The Detroit Pistons will honor the 25th anniversary of the "Bad Boys" — the 1988-89 team that swept the Los Angeles Lakers for the franchise’s first NBA title — on March 28 at the Palace of Auburn Hills.
It was a team with four Hall of Famers: Chuck Daly, Isiah Thomas, Joe Dumars and Dennis Rodman. But the image that symbolizes them will always be the Bad Boys poster of Bill Laimbeer crushing a basketball with his bare hands and Rick Mahorn eating the net off a rim.
The poster was so iconic, when Laimbeer and Mahorn teamed up as coaches to win WNBA titles with the Shock, it was remade with Kara Braxton, Ruth Riley, Cheryl Ford and Barb Farris.
The Pistons lost Mahorn in the expansion draft after their first championship, but he came back to finish his career in teal and has remained incredibly popular as the team’s radio color commentator.
The accolades aren’t reserved for Mahorn, though. Every player, coach and executive from that era gets showered with attention just by walking into the building. Even Jim Rowinski would probably get cheered if anyone remembered the eight magical minutes he played in March and April.
The Bad Boys were a perfect symbol of Detroit — a blue-collar team that played with a massive chip on its shoulder. They beat Michael Jordan and Magic Johnson with hard work, not glitz and glamor.
When you recall those teams, you think of Thomas nearly winning an NBA title on one leg and Rodman slamming Scottie Pippen into a basket support. Even during the 1989 Finals, the biggest play was a blocked shot by Dumars, who then leapt out of bounds to save the ball and clinch the game.
"Obviously, it was always going to be great to be the first Pistons team to win a title, but the best part was the way the fans embraced us and the way we embraced them back," Mahorn said this week. "They knew that we were going to give everything that we had to win that championship."
Was it a talented team?
Yes, of course. Teams don’t win back-to-back titles without a lot of talent, and they do have four plaques in the Hall of Fame.
But that doesn’t change the fact that it was a brilliantly built roster, as well.
Thomas would have been a superstar on any team, but Dumars, Rodman, Laimbeer, Mahorn, John Salley and Vinnie Johnson were all players who were put into the perfect situations for their skills. It was a team that traded its leading scorer, Adrian Dantley, for Mark Aguirre, a player that was a better fit for the roster.
"We had Isiah, obviously, but we didn’t have the whole lineup of stars that the other teams had," Mahorn said. "We didn’t have Larry Bird and Kevin McHale and Robert Parish and Dennis Johnson, and we didn’t have Magic Johnson and James Worthy and Kareem Abdul-Jabbar.
"We had guys who became stars because of how hard we all worked for each other."
Then there’s that other Pistons team — the one that shared many of those same characteristics and also has an anniversary this season.
The best part was the way the fans embraced us and the way we embraced them back.
"Bad Boy" Rick Mahorn
It’s been 10 years since the 2004 championship. Although there’s no parties or charity events planned to celebrate that group, there’s no question they, too, have a big spot in the hearts of fans.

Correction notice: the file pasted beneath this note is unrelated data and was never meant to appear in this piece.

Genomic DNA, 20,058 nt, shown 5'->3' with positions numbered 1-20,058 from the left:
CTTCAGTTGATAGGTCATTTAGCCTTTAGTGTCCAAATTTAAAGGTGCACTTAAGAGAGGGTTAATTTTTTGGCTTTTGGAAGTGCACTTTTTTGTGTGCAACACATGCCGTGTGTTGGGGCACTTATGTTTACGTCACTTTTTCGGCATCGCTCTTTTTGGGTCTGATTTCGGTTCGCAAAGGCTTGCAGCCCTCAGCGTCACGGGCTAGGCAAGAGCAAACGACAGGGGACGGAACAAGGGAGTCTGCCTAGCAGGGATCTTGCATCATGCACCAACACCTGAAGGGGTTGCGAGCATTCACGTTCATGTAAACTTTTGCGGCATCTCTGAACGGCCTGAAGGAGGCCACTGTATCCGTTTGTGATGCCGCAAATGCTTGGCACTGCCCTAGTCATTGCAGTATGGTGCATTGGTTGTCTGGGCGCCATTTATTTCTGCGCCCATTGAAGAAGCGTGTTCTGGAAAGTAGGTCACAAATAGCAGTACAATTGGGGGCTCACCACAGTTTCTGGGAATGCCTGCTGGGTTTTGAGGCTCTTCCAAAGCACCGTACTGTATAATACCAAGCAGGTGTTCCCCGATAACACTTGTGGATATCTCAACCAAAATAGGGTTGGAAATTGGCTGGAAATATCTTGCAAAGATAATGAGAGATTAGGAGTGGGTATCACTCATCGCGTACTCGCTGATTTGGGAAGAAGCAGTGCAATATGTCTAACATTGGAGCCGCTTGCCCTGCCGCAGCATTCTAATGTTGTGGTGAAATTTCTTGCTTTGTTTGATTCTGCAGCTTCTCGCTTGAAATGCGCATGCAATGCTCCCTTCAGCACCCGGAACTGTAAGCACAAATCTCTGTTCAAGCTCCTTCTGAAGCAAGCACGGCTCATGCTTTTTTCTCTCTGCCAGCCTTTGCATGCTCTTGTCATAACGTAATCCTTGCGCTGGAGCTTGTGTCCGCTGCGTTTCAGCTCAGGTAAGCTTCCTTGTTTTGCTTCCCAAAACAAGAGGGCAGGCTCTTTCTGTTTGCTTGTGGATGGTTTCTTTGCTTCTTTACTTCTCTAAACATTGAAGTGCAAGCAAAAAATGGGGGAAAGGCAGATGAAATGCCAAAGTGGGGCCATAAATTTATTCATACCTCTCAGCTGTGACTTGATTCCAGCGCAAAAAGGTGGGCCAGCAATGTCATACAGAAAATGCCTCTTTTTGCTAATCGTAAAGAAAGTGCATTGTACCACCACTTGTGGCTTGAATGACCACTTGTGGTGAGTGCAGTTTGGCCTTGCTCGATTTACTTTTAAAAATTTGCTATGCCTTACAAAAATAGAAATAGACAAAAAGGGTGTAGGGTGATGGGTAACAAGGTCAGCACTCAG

Wallace might be the most popular assistant coach in the NBA. And Chauncey Billups still gets cheers from the fans, even when his injured knee has him wearing a suit during games.
Like Jack McCloskey before him, Dumars took a talented group of players and built them into a roster that added up to more than the sum of its parts.
It’s easy to forget that Billups was seen as a draft bust when the Pistons became his fifth team in his then six-season career, or that the Wizards had given up on Rip Hamilton at the age of 23.
Ben Wallace, the heart of the team, was the ultimate reject. When he went undrafted out of Virginia Union, the Boston Celtics gave him a shot on their summer-league team — as a point guard. The Bullets/Wizards kept him around for three years, but couldn’t figure out what to do with him. And the Magic happily tossed him into the deal that got them a crippled Grant Hill.
Wallace had been considered uncoachable. Twenty-two teams passed on Tayshaun Prince in the draft, and Mehmet Okur went 37th in 2001. The Pistons even got starts that season out of Darvin Ham and the less-than-legendary Zeljko Rebraca — all players that any NBA team could have picked up.
Again, the Pistons didn’t win the titles just by playing hard. We don’t know how many Hall of Famers they’ll eventually get — Larry Brown had already been inducted before he got to Detroit, and Billups and Wallace might not have the career numbers to get in — but they were still good enough to come within one Rasheed Wallace defensive lapse of back-to-back titles.
"That team was built just like the Bad Boys," Mahorn said. "That was a group of guys that were brought in who had to prove themselves by outworking and outplaying the teams with the stars.
"That’s why we were so popular, and that’s why they were so popular. That’s the kind of team that works in Detroit."
After the Bad Boys broke up, there was a long period when the Pistons flailed around trying to rebuild. Hill was supposed to be the answer. He was certainly good enough to lead a championship team, but the Pistons never found the right supporting cast.
That’s where the Pistons find themselves again. They have a rare talent in Andre Drummond, but Dumars hasn’t been able to duplicate the chemistry of the team he played for or the one he built.
Only time will tell how soon the franchise finds its third great roster.